Derry pupils 'trained with guns' on school grounds after Easter Rising

Bishop Street in Derry, currently home to Lumen Christi College but formerly the site of St Columb's College. Picture by Margaret McLaughlin

STUDENTS at St Columb’s College in Derry were threatened with arrest after holding drilling sessions in the school grounds following the Easter Rising, according to historical interviews.

Former pupil Thomas J.Kelly said: "The Dean of the College, Reverend James McGlinchey, and one member of the staff, Reverend Dr McShane, were both very interested in Irish politics, and by implication in talks about Ireland, instilled patriotism amongst the senior boys."

He added: "Soon after 1916 some of the boys discovered 50 old wooden guns somewhere in the college. ... the Dean allowed us to take them to the grounds where we used them in drill. This we did until a message came from the RIC barracks in Bishop Street, that if this drilling did not stop the college would be raided and the senior boys would be arrested."

Mr Kelly also described how veteran republican Dan Breen, one of the most wanted men in Ireland in the period, visited a training camp at Sperrin and "paraded" through Draperstown.

He said: "It was arranged that Dan would come to Draperstown ... He flauntingly paraded through Draperstown with a short RIC carbine rifle slung from his shoulder, and the butt of a parabellum revolver sticking ominously from the right-hand pocket of his trench coat, and not one dared interfere."

Mr Kelly added: "A patrol of RIC that had been earlier parading through the town hurriedly withdrew to the safety of their local fortress."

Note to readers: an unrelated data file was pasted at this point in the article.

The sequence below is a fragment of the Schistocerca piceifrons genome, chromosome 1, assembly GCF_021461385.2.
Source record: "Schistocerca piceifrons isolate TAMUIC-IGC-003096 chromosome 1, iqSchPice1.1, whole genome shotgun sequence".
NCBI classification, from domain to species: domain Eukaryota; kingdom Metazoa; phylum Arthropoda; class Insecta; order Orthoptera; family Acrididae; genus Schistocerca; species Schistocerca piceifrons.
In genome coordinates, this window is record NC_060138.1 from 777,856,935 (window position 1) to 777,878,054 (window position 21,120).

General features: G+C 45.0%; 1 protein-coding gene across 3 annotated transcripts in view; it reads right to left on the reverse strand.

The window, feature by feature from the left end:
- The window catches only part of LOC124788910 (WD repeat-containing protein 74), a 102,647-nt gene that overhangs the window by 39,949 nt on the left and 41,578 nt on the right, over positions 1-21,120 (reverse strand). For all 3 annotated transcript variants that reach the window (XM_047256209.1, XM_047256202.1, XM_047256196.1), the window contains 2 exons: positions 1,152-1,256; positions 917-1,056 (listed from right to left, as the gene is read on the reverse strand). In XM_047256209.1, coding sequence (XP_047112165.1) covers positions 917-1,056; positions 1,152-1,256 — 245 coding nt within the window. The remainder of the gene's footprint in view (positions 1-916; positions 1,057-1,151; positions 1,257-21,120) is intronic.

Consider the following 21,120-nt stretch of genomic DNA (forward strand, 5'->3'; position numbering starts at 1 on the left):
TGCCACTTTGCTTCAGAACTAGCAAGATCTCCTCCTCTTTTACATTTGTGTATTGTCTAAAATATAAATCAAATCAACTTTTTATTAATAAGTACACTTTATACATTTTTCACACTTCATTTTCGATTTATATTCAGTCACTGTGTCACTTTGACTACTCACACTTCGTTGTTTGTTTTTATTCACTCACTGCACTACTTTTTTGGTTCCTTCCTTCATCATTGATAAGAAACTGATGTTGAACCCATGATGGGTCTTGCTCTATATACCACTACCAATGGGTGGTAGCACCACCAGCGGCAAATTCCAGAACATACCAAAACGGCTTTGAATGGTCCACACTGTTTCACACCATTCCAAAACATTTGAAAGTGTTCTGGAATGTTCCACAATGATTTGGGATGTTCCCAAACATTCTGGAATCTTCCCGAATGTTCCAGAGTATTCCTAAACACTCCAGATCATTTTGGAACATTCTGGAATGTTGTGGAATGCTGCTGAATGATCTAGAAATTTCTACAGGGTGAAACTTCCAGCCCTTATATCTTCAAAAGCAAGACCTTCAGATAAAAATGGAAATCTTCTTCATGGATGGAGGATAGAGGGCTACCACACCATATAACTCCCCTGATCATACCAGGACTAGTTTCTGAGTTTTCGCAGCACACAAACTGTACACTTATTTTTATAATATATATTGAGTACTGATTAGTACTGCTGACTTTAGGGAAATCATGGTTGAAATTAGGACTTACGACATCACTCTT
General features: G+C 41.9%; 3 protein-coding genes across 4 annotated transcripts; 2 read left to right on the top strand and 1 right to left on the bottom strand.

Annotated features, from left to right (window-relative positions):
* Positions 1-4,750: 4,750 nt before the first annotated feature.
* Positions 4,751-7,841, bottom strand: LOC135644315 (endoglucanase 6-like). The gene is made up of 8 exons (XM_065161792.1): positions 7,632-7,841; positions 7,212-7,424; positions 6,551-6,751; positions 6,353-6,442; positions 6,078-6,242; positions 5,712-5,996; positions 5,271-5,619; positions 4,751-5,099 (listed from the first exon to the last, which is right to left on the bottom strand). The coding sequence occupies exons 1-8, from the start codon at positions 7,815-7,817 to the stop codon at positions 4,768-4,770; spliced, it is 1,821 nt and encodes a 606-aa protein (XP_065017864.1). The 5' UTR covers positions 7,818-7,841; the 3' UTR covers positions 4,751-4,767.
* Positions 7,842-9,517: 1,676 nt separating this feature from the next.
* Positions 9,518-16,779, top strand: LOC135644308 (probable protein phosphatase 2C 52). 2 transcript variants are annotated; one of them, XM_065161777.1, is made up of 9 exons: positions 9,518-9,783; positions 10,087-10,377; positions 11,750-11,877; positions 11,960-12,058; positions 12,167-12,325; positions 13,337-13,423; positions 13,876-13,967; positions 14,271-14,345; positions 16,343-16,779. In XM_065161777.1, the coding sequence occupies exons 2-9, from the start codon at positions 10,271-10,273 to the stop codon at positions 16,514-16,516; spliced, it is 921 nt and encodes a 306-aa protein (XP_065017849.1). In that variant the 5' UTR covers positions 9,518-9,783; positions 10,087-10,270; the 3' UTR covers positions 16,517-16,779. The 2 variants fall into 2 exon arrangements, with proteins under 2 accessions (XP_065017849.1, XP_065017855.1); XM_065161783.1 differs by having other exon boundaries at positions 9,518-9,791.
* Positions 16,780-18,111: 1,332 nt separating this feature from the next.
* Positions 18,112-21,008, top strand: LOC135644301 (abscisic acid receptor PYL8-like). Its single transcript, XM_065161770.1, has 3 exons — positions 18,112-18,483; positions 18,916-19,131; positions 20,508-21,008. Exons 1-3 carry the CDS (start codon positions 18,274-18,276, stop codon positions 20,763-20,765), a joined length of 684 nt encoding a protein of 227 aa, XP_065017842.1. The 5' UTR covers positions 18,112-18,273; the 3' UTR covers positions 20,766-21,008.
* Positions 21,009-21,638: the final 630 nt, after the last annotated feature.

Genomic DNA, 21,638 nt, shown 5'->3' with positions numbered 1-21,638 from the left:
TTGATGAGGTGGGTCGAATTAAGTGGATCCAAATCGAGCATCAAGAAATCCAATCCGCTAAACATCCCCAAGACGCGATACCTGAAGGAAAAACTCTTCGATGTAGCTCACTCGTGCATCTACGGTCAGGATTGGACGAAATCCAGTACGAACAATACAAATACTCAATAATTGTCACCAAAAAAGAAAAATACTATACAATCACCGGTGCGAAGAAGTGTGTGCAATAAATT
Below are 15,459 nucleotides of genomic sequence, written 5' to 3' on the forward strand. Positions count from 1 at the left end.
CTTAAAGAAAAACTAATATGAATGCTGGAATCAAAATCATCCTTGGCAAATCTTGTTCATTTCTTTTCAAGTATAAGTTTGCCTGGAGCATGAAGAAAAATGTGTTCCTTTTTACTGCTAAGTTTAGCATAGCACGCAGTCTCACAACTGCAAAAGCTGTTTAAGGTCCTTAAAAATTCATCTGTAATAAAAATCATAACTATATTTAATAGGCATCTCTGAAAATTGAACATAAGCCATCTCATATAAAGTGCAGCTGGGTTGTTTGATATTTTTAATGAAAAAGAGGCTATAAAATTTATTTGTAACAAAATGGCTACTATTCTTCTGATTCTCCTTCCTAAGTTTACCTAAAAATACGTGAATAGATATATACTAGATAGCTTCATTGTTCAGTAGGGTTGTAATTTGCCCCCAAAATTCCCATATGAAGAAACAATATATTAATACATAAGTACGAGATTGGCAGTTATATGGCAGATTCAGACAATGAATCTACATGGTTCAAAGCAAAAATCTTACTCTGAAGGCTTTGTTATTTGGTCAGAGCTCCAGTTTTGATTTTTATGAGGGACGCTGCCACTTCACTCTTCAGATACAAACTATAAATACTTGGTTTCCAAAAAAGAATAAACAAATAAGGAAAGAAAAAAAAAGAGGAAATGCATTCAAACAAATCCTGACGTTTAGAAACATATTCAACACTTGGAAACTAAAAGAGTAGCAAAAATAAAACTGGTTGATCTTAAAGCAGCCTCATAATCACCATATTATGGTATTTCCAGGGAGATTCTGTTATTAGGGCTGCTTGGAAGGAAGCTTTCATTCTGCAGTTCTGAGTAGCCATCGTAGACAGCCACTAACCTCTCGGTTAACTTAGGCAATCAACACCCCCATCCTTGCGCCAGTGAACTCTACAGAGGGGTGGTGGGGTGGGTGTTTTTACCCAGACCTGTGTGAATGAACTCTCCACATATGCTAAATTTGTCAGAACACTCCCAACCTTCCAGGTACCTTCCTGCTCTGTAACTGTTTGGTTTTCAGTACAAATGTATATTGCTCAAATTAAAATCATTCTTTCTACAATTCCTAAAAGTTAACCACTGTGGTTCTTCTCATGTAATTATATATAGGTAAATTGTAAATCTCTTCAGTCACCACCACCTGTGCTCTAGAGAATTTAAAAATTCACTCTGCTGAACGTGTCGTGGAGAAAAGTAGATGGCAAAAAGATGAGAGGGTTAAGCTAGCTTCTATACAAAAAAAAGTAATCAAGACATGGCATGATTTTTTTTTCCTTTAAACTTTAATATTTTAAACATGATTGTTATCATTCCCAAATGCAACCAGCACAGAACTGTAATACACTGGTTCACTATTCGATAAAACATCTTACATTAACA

By 1918 the Irish Volunteers were depleted in south Derry, and two volunteers, Patrick and James McQuillan, from Ballymulderg, said a series of raids took place throughout 1918 to "augment their meagre supply of arms."

A former British major in the First World War, Moneymore man Tom Morris, described how he brought home British rifles from the front without being searched or questioned, arms which he handed over to the IRA in Bellagherty in 1918.

Mr Morris said: "They were the first arms of the Bellagherty company. ... There’s no doubt about that. And ammunition for everyone of them too. No doubt about that because I had plenty of ammunition as well."

However, for many republicans in south Derry, the greatest fear of violence during partition and civil war came not from the RIC or B Specials, but from members of the Ancient Order of Hibernians, according to several interviewees.

A long-running feud between Sinn Féin and the AOH in south Derry often spilled into violence, including a brawl outside Mass on one occasion.

As the years of violence drew to an end, aborted border attacks planned for May 1922 saw several 'on the runs' almost drowning after taking boats out in Ardboe in Co Tyrone.

Fr O’Kane recalled: "When the police would come near the district, many of these men 'on the run' would get in boats and go out on the lough to avoid being captured. Many of these had never been in a boat in their lives, and there were many narrow escapes from drowning."


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